Alienware (finally) moves into PC peripherals
Alienware is wading into the fierce world of PC peripherals with its new gaming keyboards and mice. HAYDEN DINGMAN reports
It’s surprising that Alienware doesn’t already have a lengthy lineup of peripherals. Sure, there are other companies that only make boutique PCs – Origin, Falcon Northwest – but they seem content being known for their niche. Alienware’s always had such a distinctive aesthetic, and aimed at mainstream appeal.
So the question in our mind, as Alienware unveils its AW568 Advanced and AW768 Pro keyboards and AW558 Advanced and AW598 Elite mice, is: “What took so long?” Not that Alienware hasn’t tried before – if you dig through the depths of the Internet you’ll find reference to the TactX, a keyboard Alienware
sold for a hot minute around 2010. It’s nowhere to be found on Alienware’s site nowadays though, with Roccat the preferred peripherals partner for the last little bit.
We’ll see whether this attempt goes a bit better. All four devices are certainly Alienware’s style, all hard angles and RGB LEDs. You can easily imagine these sitting next to an Area 51, with the same chrome and black look.
The question, though, is whether those outside Alienware’s bubble will want to buy in. The mice are both respectable and reasonably priced, if unremarkable. With one listed at £44 and the other at £89, Alienware’s crashing into the same crowded battlefield as every other company.
And with the same features. On-the-fly DPI switching, nine buttons, RGB lighting, the works. Both are essentially the same mouse, but the AW598 Elite mouse also includes swappable side grips, an adjustable palm height, and five on-the-fly DPI settings instead of three.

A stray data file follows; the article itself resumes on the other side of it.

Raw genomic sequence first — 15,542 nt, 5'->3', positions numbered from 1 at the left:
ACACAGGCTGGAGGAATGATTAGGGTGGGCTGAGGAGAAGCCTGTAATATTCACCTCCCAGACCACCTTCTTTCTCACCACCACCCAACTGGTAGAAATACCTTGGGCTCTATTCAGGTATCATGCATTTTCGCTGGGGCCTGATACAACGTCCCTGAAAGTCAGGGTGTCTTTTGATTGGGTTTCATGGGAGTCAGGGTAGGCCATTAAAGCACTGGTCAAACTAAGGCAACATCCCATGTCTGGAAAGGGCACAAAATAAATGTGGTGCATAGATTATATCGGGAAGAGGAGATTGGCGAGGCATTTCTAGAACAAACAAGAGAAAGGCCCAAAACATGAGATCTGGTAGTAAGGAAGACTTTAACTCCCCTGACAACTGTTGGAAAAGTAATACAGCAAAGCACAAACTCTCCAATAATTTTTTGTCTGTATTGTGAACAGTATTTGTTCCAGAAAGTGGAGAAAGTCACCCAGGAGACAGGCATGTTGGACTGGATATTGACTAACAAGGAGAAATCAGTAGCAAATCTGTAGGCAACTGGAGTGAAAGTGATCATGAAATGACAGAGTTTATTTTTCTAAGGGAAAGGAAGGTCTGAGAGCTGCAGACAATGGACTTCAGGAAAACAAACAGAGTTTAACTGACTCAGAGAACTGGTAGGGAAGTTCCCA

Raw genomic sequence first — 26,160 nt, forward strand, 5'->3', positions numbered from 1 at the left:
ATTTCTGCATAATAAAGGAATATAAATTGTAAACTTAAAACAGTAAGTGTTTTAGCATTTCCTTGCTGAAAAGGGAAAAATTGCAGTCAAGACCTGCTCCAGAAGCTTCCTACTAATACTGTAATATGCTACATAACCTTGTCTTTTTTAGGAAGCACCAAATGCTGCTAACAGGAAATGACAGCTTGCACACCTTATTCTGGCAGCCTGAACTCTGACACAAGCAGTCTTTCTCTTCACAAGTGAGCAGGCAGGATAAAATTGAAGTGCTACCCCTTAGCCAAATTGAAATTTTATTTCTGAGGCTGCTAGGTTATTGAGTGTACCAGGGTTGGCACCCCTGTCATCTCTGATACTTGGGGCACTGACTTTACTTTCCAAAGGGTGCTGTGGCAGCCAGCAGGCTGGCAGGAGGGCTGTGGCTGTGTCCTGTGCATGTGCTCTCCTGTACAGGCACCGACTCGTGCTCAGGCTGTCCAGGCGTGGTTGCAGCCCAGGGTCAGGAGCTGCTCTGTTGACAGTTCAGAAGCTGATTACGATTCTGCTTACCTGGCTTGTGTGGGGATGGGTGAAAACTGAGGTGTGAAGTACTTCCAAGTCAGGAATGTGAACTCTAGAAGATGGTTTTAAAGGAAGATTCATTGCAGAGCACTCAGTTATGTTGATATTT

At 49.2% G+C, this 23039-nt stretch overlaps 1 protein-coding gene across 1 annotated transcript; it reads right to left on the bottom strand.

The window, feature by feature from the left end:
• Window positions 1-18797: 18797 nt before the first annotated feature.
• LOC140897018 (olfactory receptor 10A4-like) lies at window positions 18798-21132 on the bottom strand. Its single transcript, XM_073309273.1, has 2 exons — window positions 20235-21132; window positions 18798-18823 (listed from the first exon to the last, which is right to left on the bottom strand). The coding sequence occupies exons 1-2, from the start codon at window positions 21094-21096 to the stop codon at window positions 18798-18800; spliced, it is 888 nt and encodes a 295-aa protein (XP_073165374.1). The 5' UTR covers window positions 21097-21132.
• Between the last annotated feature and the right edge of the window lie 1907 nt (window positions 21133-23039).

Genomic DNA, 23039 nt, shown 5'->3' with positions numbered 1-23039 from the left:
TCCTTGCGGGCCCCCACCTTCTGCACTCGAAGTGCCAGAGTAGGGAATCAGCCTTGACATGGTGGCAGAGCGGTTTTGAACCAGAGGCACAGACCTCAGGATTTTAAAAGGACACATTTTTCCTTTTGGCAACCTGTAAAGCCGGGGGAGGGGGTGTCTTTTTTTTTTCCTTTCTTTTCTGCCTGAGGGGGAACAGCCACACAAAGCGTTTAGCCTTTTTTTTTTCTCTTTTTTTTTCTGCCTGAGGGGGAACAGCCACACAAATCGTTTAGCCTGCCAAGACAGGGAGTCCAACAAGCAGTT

No word yet on what sensor Alienware is using, nor are minimum and maximum DPI settings listed, but we don’t expect anything too outside the norm.
The keyboards are more questionable. They look attractive, with the lower-end AW568 encased in all black and the AW768 in a chrome/black mix with the Alienware type logo emblazoned on the bottom right edge and an RGB LED ribbon across the front of each.
Eschewing the standard Cherry MX switches though, Alienware’s opted to instead use Kaihua/Kailh Brown switches on the AW568 and RGB versions of the same on the AW768. This allows Alienware to undercut
on price – indeed, the AW568 is a mere £84 and the AW768 lists for £119.
But not every Cherry MX knock-off is made equal. We’ve tested far too many at this point, some which we love and others we loathe even though the differences are always relatively minor. Kailh adheres the closest to Cherry’s design, and is thus solidly in the middle. There’s no real advantages over Cherry switches, and the usual quality control issues, as well as questionable long-term durability.
It’s also strange that Alienware’s opted to only sell Browns. Linear switches – Blacks and Reds – are traditionally used for gaming keyboards, whereas Browns and Blues are more for typing. We’re not sure if that will change down the line, though we suspect it probably will.
We also have some concerns about the lighting. Or rather, in the case of the AW568 keyboard, the lack of lighting. There’s that aforementioned RGB LED ribbon on the facing edge of the AW568, but that’s a purely decorative addition – it doesn’t improve the typing experience at all, and no backlighting on a £84 keyboard is a bit hard to stomach.
At the time of writing four devices were scheduled for release in early July.
Alienware AW768 Pro Gaming Keyboard
Alienware AW958 Elite Gaming Mouse